Habitat for Humanity (H4H) has committed to exploring new and innovative ways that would help expand the influence and impact of low-income market in Liberia, all in an effort of making housing affordable and accessible to all Liberians.
John Mucheru, H4H’s Capital Markets and financial inclusion specialist, said that his institution through its partnership with the National Housing Authority (NHA) will continue working to ensure that the goals of both institutions are achieved.
Mr. Mucheru, who spoke at a round-table event held at NHA’s headquarters in Monrovia, pledged to support a diverse market development intervention focused on cross-cutting approaches, including the design of financial products for home improvement and incremental building, design of non-financial construction assistance models, and linking different housing market actors to support the expansion of affordable housing.
The round-table discussion was the climax of a two-week assessment of selected Microfinance Institutions (MFIs), and housing firms that offer affordable housing innovations tailored for low-income households. H4H International supported the initiative under the auspices of Cities Alliance Liberia Country Program.
As a facilitator of the process, H4H committed itself to support development of skills of the NHA and other public sector institutions, and the private sector partners to ensure availability of innovative housing solutions.
Research reveals that 70 percent of the population in Monrovia, known as the wettest capital in the world, is living in the informal settlements. And due to the poor citywide drainage systems, the residents are continuously affected by erosions and river flooding.
To meet the growing need for housing, basic services and infrastructure, interventions are needed on community level, market level as well as improving the policies—a situation that H4H, Cities Alliance and the NHA are currently tackling.
It was noted, however, that a solid plan of joint efforts was the first step towards improving lives of many. This led to a five-year comprehensive urban upgrading program, known as the Liberia Program, drafted by the Cities Alliance.
It is being implemented in partnership between Habitat for Humanity, NHA, Slum Dwellers International, YMCA, UN-Habitat and Women in Informal Employment. These organizations have joined forces to support Monrovia and to upgrade the growing slum areas.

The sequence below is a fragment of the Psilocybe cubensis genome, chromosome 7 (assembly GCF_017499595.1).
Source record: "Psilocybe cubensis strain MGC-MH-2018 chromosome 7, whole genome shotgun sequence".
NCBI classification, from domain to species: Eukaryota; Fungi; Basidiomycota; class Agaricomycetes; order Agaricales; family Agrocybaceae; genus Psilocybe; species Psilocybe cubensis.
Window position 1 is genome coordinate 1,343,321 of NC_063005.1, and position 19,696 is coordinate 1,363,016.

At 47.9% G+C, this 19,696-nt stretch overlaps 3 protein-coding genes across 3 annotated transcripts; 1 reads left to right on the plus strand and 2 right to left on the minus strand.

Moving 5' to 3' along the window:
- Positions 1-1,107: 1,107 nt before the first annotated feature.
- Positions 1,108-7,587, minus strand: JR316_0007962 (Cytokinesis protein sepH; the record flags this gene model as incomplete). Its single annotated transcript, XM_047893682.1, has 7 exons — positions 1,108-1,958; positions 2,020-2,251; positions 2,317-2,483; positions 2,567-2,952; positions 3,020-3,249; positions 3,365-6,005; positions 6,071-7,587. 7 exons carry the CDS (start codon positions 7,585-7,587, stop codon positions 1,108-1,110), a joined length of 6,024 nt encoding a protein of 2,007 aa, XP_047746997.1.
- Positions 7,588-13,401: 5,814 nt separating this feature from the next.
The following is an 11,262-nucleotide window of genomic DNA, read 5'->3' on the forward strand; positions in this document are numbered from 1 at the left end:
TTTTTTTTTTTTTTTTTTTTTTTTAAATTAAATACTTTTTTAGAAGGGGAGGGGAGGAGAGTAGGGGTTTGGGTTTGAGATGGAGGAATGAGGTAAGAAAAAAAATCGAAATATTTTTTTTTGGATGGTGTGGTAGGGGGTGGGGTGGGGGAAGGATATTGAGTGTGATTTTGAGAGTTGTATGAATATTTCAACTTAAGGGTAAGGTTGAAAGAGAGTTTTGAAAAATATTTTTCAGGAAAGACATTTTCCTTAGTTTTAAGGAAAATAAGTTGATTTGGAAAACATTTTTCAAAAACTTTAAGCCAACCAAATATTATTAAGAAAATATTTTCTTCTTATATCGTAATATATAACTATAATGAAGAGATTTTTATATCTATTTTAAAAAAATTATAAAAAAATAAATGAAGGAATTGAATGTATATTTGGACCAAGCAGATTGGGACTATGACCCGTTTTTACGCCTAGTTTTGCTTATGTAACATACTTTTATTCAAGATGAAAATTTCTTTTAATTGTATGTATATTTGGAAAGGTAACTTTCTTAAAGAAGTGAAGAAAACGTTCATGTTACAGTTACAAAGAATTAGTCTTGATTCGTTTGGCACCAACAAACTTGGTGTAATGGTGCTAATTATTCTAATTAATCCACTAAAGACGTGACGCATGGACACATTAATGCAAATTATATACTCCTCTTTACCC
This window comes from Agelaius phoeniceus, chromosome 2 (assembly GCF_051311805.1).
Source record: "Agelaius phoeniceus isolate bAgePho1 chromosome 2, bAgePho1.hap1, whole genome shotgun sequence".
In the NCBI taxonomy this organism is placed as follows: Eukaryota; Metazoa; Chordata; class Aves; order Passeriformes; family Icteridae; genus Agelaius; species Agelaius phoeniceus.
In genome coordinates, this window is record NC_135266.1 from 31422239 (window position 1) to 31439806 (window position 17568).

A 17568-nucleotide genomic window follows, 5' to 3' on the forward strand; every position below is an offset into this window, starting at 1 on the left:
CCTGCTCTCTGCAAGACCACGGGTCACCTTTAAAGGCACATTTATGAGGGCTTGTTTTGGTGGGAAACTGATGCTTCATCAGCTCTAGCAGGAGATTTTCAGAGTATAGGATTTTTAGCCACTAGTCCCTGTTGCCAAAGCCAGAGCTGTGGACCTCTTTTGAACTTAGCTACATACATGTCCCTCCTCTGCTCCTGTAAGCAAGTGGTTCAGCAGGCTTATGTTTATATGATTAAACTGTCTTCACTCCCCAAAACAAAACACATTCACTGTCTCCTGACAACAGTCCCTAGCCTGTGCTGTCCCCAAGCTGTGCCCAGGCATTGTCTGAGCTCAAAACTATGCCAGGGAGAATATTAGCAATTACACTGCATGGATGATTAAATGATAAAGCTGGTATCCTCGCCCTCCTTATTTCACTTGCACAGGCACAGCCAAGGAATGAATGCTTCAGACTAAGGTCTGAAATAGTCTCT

H4H Chief of Party, Mathew Ndote, said the entity’s vision is a world where everyone has a decent place to live—this makes Liberia no exception.
“This focus on adequate housing is rooted in the belief that housing plays a central role in the economy and well-being of people,” Ndote said, adding that the current construction rate of 35 units per year is far below the needs of a rapidly growing population in Liberia.
“According to the official data, seven out 10 people living in the ‘greater Monrovia’ are exposed to conditions that are harmful to their health, safety and prosperity,” he said.
The H4H official believes that a private sector approach is needed to support the public sector efforts and help communities in addressing the growing housing need of 512,000 new dwellings and another 144,000 existing dwellings requiring repair and maintenance by 2030.
According to Ndote, adequate, safe and affordable housing is linked to increased stability and a sense of dignity for the home’s owners and their families.
He highly commended that the NHA to take a bold step and refocus its efforts on supporting the vulnerable and low-income households, the majority of whom live in urban slums.
On behalf of participating microfinance institutions, BRAC-Liberia Managing Director for Microfinance, Silent Gonondo, lauded the opportunity to increase housing microfinance offerings and meet the overwhelming demand for affordable housing microfinance loans.
On behalf of the housing firms, the CEO of Alternative Roof, Emmanuel Johnson, appreciated the NHA’s assessment exercise.
Es-Samir Bropleh, NHA Slum Upgrading Unit Coordinator, reaffirmed his organization’s commitment to provide sustainable solutions for the majority of the poor people, who for many years have been excluded by the mainstream financial providers and housing mortgages.
Bropleh then encouraged selected institutions to make best use of the opportunity to develop and fine-tune their housing solutions and serve the overwhelming low-income market.
At the end of the assessments and after proper evaluations, NHA selected BRAC-Liberia Microfinance and Foundation for Women, while on the housing supply side, Alternative Roof, a local micro enterprise specialized in manufacturing of white wash; Clawilkee Enterprises, specialized in production of clay bricks; Nationwide Bricks Company and Limited Power of Attorney (LPA) specialized in building materials and merchandise credit for formally employed households, were selected.